ExamplesFurther information: List of candies
Confectionery items include sweets, lollipops, candy bars, chocolate, cotton candy, and other sweet items of snack food. The term does not generally apply to cakes, biscuits, or puddings which require cutlery to consume, although exceptions such as petits fours or meringues exist. Speakers of American English do not refer to these items as "candy".
Some of the categories and types of confectionery include the following:
- Hard sweets. Based on sugars cooked to the hard-crack stage: a 2:3 mixture of glucose syrup and sucrose in water is concentrated to a plastic state, amenable to colouring and flavouring. Upon further cooling and standing the material hardens. Examples include suckers (known as boiled sweets in British English), lollipops, jawbreakers (or gobstoppers), lemon drops, peppermint drops and disks, candy canes, rock candy, etc. These also include types often mixed with nuts such as brittle. Others contain flavorings including coffee such as Kopiko.
- Fondant. This material is prepared from a warm mixture of glucose syrup and sucrose, which is partially crystallized. The fineness of the crystallites results in a creamy texture.
- Taffy. These are related to hard candy that is folded many times above 50 °C. This process incorporates air bubbles, reducing the density of the material and making it opaque. Often sorbitol, a sugar alcohol, is added to maintain moisture. Toffee, in British English, can also refer to a harder substance also made from cooked sugars which resembles toffee.
- Fudge: A confection of milk and sugar boiled to the soft-ball stage. In the US, it tends to be chocolate-flavored.
- Caramels. These are derived from mixtures of sucrose, glucose syrup, and milk products. The mixture does not crystallize, thus remains tacky.
- Tablet. A crumbly milk-based soft and hard candy, based on sugars cooked to the soft-ball stage. Comes in several forms, such as wafers and heart shapes. Not to be confused with tableting, a method of candy production.
- Liquorice: Containing extract of the liquorice root. Chewier and more resilient than gum/gelatin candies, but still designed for swallowing. For example, Liquorice allsorts. Has a similar taste to Star Anise.
- Chocolates are bite-sized confectioneries generally made with chocolate. People who create chocolates are called chocolatiers, and they create their confections with couverture chocolate. A chocolate maker, on the other hand, is the person who physically creates the couverture from cacao beans and other ingredients.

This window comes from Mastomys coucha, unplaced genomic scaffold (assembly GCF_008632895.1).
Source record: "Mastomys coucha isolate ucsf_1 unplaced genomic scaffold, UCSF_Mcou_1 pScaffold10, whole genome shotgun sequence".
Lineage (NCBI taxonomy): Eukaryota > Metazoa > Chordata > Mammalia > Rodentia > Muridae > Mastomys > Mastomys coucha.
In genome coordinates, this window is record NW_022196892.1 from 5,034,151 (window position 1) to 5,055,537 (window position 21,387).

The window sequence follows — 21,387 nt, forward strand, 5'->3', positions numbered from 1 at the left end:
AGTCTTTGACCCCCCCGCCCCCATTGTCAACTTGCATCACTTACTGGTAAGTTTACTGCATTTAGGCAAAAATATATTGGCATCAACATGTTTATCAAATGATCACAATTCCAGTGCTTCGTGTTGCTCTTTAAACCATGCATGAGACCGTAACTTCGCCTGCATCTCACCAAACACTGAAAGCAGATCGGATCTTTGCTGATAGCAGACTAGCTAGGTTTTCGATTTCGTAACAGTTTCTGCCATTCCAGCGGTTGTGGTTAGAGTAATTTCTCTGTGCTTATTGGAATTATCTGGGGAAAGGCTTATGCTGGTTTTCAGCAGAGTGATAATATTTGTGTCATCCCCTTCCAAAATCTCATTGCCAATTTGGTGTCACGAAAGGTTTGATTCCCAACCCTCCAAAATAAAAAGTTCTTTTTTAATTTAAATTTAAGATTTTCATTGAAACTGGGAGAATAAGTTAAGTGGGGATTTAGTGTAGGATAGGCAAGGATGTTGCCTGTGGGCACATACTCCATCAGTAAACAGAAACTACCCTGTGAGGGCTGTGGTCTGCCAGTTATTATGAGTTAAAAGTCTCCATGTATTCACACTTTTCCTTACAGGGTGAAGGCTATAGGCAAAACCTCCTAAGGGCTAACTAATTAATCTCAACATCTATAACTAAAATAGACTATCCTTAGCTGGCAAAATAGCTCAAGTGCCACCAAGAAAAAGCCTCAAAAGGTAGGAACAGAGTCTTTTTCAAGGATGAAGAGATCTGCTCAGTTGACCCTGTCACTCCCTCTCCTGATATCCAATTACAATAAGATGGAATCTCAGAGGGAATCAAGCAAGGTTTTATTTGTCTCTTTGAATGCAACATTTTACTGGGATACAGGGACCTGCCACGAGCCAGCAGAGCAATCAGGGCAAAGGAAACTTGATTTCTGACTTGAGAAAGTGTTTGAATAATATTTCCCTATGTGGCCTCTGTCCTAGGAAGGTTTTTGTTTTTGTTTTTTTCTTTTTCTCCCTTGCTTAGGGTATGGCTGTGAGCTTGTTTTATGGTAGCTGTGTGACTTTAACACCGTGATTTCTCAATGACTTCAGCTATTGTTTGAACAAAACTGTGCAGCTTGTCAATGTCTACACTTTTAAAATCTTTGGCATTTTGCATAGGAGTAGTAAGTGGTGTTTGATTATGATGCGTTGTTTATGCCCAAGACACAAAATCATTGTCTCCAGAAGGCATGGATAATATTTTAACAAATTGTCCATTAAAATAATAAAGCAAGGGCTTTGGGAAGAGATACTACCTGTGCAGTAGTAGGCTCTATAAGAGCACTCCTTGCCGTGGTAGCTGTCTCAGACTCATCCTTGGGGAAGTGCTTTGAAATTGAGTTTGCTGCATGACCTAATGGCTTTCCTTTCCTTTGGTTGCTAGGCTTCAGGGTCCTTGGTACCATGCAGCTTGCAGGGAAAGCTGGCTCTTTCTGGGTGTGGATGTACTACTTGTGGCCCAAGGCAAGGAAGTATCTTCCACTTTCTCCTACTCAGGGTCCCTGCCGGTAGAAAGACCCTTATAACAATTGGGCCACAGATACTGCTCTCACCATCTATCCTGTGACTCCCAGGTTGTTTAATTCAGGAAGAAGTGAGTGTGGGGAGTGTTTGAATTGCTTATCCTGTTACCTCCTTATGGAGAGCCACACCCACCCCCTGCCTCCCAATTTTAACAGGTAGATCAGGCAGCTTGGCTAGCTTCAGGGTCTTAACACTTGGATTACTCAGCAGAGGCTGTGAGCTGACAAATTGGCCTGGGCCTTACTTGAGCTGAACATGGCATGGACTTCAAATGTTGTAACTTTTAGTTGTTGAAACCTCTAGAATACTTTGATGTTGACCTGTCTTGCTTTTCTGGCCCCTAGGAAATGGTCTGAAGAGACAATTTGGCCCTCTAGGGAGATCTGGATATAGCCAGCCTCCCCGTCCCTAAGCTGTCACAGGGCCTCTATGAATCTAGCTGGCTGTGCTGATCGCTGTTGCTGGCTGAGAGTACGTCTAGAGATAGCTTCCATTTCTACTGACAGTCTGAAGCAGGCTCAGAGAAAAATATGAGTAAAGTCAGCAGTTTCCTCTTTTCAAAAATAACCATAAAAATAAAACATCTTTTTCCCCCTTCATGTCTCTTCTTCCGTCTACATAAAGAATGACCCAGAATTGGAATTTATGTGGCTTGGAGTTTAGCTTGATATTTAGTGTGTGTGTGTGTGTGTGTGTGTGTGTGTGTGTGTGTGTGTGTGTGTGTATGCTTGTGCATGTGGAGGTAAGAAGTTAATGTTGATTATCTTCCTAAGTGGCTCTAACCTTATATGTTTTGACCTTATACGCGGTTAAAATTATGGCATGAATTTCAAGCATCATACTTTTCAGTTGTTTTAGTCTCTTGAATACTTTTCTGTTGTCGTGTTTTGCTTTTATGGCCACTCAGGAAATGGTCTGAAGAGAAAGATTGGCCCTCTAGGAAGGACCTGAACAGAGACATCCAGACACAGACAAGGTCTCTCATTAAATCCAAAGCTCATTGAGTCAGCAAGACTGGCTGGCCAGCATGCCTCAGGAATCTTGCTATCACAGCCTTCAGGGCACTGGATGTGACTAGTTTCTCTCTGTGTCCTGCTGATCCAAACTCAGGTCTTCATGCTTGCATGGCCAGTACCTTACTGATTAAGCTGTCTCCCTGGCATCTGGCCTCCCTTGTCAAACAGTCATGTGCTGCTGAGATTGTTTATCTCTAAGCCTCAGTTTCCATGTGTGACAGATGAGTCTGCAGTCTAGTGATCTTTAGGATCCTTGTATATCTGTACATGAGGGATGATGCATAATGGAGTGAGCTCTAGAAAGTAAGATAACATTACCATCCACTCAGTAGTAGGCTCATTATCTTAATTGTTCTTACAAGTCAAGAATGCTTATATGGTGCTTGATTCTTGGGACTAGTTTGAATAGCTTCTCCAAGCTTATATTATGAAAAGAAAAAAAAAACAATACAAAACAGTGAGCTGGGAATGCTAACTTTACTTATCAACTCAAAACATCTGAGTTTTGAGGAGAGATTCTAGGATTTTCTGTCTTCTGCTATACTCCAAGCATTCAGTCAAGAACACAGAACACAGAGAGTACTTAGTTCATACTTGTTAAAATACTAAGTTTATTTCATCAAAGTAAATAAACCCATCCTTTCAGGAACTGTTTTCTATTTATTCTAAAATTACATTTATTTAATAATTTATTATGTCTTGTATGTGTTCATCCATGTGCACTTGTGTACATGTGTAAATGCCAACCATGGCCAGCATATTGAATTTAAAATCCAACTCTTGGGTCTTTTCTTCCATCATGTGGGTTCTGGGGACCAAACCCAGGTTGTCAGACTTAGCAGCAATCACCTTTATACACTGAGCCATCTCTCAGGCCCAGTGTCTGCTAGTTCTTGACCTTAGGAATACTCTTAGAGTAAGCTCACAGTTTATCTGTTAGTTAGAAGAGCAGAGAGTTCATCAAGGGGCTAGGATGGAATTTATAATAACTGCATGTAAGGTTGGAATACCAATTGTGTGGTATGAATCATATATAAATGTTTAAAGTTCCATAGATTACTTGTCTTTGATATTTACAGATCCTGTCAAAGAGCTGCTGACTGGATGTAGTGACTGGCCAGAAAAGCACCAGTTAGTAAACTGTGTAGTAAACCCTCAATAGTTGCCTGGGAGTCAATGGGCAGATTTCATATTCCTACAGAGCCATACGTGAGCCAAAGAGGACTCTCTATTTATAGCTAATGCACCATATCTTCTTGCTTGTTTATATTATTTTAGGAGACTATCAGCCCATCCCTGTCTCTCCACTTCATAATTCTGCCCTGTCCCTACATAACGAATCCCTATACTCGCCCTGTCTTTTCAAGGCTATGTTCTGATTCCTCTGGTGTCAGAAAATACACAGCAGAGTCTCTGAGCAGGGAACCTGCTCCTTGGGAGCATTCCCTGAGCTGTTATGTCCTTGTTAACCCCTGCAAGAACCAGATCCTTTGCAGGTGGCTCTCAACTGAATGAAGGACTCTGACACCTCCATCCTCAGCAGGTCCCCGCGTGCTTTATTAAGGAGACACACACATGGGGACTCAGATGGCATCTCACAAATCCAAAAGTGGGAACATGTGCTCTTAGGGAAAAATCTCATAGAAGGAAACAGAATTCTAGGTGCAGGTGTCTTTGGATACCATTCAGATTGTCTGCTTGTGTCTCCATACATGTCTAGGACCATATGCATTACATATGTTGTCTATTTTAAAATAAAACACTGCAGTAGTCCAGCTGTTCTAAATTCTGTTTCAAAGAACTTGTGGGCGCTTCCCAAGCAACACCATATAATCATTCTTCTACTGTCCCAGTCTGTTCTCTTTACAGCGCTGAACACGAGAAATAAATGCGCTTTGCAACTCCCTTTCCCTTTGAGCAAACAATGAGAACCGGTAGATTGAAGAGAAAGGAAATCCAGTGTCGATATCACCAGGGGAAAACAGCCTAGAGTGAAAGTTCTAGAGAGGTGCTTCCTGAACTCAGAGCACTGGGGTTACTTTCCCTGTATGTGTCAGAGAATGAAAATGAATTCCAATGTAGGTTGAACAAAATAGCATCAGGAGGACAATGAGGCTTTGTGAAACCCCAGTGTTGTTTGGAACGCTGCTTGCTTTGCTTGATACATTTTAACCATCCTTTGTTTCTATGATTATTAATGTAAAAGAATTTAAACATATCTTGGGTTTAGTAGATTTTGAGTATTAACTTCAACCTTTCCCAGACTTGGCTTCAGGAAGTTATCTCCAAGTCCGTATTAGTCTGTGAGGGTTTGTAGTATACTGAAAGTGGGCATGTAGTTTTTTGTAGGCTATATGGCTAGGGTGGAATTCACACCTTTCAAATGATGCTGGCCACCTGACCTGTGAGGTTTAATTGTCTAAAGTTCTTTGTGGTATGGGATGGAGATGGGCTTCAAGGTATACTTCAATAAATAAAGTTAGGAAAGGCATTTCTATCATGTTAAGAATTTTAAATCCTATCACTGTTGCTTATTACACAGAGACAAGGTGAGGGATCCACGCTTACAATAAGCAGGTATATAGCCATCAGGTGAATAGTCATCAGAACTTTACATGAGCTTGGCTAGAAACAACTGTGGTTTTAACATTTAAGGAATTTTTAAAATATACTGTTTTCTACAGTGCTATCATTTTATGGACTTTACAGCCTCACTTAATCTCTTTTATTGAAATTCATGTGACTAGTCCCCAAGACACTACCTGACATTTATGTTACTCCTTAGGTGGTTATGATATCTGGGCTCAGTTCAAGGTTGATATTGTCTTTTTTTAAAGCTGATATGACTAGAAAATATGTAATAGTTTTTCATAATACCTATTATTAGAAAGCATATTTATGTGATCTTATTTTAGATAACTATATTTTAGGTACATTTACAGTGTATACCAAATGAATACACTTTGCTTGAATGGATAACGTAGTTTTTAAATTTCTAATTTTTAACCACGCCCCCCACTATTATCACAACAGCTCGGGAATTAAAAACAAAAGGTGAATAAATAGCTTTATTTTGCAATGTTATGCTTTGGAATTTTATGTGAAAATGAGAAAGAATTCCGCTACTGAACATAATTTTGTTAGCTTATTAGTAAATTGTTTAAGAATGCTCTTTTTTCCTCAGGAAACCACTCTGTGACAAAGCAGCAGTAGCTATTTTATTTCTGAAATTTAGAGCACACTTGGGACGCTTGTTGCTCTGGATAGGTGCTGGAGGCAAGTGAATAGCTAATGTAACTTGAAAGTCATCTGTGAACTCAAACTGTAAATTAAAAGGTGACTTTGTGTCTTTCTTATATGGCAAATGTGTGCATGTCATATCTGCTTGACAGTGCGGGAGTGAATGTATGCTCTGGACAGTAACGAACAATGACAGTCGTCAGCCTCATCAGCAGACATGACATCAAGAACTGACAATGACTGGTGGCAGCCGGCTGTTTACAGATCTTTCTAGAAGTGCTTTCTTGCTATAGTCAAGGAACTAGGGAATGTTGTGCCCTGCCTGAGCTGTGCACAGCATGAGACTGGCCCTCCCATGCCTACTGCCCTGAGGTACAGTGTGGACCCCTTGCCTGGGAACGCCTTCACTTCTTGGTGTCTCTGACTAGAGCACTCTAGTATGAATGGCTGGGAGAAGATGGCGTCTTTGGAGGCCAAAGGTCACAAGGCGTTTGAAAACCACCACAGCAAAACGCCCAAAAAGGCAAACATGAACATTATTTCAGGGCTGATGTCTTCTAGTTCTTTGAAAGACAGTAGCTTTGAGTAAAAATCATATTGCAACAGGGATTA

- Jelly candies: Including those based on sugar and starch, pectin, gum, or gelatin such as Lokum / Turkish Delight, jelly beans, gumdrops, jujubes, cola bottles gummies, etc.
- Marshmallow: "Peeps" (a trade name), circus peanuts, fluffy puff, etc.
- Marzipan: An almond-based confection, doughy in consistency, served in several different ways. It is often formed into shapes mimicking (for example) fruits or animals. Alternatively, marzipan may be flavoured, normally with spirits such as Kirsch or rum, and divided into small bite-sized pieces; these flavoured marzipans are enrobed in chocolate to prevent the alcohol from evaporating, and are common in northern Europe. Marzipan is also used in cake decoration. Its lower-priced version is called Persipan.
- Divinity: A nougat-like confectionery based on egg whites with chopped nuts.
- Dodol: A toffee-like food delicacy popular in Indonesia, Malaysia, and the Philippines
- Mithai: A generic term for confectionery in India, typically made from dairy products and/or some form of flour. Sugar or molases are used as sweeteners.
- Pastry: A baked confection whose dough is rich in butter, which was dispersed through the pastry prior to baking, resulting in a light, flaky texture; this dough might be used in pies and tarts.
- Chewing gum: Uniquely made to be chewed, not swallowed. However, some people believe that at least some types of chewing gum, such as certain bubble gums, are indeed candy.
- Ice cream: Frozen flavoured cream, often containing small pieces of chocolate, fruits and/or nuts.
- Halvah: Confectionery based on tahini, a paste made from ground sesame seeds.
- Alfajor: a traditional South American cookie typically consisting of two round sweet biscuits joined together with a sweet jam, generally dulce de leche (milk jam), and sometimes covered in chocolate.
- Dragée - Coated almonds and other types of coated candy.
Read more about this topic: Confectionery
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